From Global to Grassroots looks at how transnational activism aimed at combating violence against women is used to instigate changes in local practice. Focusing on the case of the European Union, this book provides empirical and intersectional feminist analysis to demonstrate the transnational processes that connect global and grassroots advocacy efforts. It does this by taking an in-depth look at the roles played by regional organizations and networks in efforts to address violence against women. Over the past decades, the complex and evolving system of EU multilevel governance has provided new venues for women's transnational activism. Despite a predominantly economic focus, the EU has undertaken various initiatives that utilize different tools of authority to combat violence against women. This book first traces the processes by which violence against women became a European Union issue, examining the role played by global movements and organizations as well as European advocates within and outside of EU institutions. Second, it explores and analyzes the different strategies that the EU has utilized to influence its member and candidate states to change their practices.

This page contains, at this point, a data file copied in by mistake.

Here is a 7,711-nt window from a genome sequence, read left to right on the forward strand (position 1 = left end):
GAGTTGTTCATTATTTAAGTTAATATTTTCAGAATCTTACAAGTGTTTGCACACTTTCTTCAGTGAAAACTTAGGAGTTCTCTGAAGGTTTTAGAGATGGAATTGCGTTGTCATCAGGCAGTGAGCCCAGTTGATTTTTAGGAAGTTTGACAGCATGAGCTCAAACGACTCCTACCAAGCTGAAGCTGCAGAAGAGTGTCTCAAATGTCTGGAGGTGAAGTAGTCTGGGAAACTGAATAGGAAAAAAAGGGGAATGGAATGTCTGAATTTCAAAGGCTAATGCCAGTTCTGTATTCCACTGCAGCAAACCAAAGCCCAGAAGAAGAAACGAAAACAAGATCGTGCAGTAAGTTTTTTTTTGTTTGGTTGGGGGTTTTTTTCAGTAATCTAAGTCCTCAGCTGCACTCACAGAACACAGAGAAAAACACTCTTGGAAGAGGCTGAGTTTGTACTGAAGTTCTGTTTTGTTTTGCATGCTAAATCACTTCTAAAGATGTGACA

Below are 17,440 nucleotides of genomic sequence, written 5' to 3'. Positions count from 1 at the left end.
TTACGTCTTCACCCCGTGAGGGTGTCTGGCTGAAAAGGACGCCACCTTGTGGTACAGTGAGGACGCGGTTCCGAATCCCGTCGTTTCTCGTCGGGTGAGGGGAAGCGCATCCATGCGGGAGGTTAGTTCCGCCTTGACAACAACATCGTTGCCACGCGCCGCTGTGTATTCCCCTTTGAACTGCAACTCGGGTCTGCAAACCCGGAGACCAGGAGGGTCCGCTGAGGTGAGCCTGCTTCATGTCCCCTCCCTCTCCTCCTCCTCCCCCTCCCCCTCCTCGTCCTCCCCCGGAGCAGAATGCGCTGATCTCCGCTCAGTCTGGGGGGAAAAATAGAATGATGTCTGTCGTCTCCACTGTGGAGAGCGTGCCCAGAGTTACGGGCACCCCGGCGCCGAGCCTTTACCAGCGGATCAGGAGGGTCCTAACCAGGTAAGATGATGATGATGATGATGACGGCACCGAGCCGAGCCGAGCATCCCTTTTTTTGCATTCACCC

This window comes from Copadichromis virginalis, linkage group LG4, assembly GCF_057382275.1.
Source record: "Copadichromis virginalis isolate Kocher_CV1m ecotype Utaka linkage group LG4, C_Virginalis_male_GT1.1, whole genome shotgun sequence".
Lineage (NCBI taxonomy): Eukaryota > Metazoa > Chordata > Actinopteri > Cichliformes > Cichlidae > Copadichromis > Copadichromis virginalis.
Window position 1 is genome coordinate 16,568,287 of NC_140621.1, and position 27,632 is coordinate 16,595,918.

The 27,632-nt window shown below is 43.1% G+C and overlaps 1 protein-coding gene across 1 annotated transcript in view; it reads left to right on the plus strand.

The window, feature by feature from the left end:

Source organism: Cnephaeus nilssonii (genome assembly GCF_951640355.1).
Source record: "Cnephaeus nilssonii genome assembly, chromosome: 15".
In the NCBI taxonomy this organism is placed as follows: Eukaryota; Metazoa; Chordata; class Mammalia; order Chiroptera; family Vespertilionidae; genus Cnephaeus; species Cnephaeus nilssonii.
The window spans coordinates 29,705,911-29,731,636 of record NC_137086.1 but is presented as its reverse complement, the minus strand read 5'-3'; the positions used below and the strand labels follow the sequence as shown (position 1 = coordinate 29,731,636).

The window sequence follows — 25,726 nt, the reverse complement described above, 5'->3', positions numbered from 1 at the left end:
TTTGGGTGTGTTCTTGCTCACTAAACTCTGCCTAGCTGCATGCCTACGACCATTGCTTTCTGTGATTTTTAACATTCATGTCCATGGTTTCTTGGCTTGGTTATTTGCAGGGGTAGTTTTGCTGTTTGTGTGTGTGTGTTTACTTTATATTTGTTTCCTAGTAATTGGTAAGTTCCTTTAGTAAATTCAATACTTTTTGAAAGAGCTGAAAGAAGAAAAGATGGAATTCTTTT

Third, it evaluates the impact that these strategies have had at the local level by investigating the interaction of international and regional efforts with domestic characteristics. The geographic and institutional variation found in the EU makes it a particularly rich case study for comparing the way that different strategies, power relationships, and domestic circumstances interact to provide a range of responses in member and candidate states. While other studies have emphasized formal policy change as evidence that domestic change has occurred, From Global to Grassroots looks beyond the rhetoric to examine the extent to which violence against women is addressed on the ground, paying special attention to the disparate impact strategies may have on particular groups of women.